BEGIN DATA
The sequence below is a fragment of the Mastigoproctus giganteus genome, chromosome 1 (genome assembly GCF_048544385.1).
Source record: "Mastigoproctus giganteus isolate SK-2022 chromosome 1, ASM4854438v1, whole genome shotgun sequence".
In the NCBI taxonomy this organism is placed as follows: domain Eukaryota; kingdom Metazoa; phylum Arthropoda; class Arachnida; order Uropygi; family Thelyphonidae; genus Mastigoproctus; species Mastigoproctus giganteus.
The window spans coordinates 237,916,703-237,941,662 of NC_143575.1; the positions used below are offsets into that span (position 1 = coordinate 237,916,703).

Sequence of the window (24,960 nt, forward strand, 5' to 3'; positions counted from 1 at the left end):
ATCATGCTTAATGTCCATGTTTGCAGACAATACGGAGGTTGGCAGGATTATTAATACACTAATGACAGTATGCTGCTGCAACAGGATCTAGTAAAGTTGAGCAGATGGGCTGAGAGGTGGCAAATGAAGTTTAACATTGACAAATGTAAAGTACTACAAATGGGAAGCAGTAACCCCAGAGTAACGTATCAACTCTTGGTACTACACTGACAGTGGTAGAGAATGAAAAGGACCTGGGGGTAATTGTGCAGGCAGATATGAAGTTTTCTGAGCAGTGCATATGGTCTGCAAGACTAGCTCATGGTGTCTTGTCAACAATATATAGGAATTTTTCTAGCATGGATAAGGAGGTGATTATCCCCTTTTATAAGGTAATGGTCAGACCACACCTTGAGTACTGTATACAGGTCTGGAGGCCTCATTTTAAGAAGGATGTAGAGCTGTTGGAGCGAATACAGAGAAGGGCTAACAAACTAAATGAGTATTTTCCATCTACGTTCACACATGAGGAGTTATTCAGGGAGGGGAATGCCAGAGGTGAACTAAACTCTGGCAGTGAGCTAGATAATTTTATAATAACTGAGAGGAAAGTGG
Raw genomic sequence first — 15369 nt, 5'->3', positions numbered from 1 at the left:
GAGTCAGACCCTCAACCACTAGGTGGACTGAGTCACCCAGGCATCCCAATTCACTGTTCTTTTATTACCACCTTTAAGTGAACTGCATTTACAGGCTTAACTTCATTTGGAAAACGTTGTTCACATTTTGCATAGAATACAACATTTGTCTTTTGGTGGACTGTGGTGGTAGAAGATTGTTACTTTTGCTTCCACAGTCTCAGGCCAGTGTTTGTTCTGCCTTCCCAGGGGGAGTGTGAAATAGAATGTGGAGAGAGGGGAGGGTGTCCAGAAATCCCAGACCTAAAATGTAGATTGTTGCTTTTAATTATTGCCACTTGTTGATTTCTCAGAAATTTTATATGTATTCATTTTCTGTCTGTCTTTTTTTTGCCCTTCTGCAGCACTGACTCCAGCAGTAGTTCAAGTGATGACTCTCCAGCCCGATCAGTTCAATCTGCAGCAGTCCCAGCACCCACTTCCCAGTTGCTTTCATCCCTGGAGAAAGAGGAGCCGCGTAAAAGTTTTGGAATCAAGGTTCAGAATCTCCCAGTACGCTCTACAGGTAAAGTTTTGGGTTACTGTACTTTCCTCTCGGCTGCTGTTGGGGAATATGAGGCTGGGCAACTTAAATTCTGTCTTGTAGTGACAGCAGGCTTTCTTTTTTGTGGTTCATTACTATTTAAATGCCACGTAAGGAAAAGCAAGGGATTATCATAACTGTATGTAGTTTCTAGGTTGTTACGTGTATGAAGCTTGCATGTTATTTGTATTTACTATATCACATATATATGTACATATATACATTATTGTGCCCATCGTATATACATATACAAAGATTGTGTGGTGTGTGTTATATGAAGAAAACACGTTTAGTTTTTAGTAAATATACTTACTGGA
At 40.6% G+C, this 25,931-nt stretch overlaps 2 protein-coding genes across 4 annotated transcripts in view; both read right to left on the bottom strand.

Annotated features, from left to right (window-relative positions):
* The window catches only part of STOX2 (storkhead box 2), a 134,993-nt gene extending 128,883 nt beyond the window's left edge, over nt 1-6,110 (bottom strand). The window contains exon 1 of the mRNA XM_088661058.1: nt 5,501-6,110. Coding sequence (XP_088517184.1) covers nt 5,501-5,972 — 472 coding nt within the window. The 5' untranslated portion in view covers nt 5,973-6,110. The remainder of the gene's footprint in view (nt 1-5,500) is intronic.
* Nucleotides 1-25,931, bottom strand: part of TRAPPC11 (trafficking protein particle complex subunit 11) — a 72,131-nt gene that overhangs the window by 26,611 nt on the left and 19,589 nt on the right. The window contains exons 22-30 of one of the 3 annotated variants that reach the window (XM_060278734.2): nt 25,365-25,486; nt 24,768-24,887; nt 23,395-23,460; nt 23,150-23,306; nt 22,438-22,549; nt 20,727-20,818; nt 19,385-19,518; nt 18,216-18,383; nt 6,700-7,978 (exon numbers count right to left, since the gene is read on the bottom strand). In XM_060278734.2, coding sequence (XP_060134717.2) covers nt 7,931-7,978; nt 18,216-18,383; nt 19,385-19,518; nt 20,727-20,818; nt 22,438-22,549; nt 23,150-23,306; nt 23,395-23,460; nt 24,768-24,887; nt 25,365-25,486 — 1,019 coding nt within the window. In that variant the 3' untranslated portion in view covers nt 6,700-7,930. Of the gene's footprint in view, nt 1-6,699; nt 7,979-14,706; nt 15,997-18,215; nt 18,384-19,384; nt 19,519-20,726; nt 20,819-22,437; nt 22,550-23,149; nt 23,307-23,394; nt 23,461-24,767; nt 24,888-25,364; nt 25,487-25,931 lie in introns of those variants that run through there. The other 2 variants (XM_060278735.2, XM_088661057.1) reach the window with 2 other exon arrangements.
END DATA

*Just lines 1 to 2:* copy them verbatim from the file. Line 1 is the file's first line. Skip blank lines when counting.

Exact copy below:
The sequence below is a fragment of the Mastigoproctus giganteus genome, chromosome 1 (genome assembly GCF_048544385.1).
Source record: "Mastigoproctus giganteus isolate SK-2022 chromosome 1, ASM4854438v1, whole genome shotgun sequence".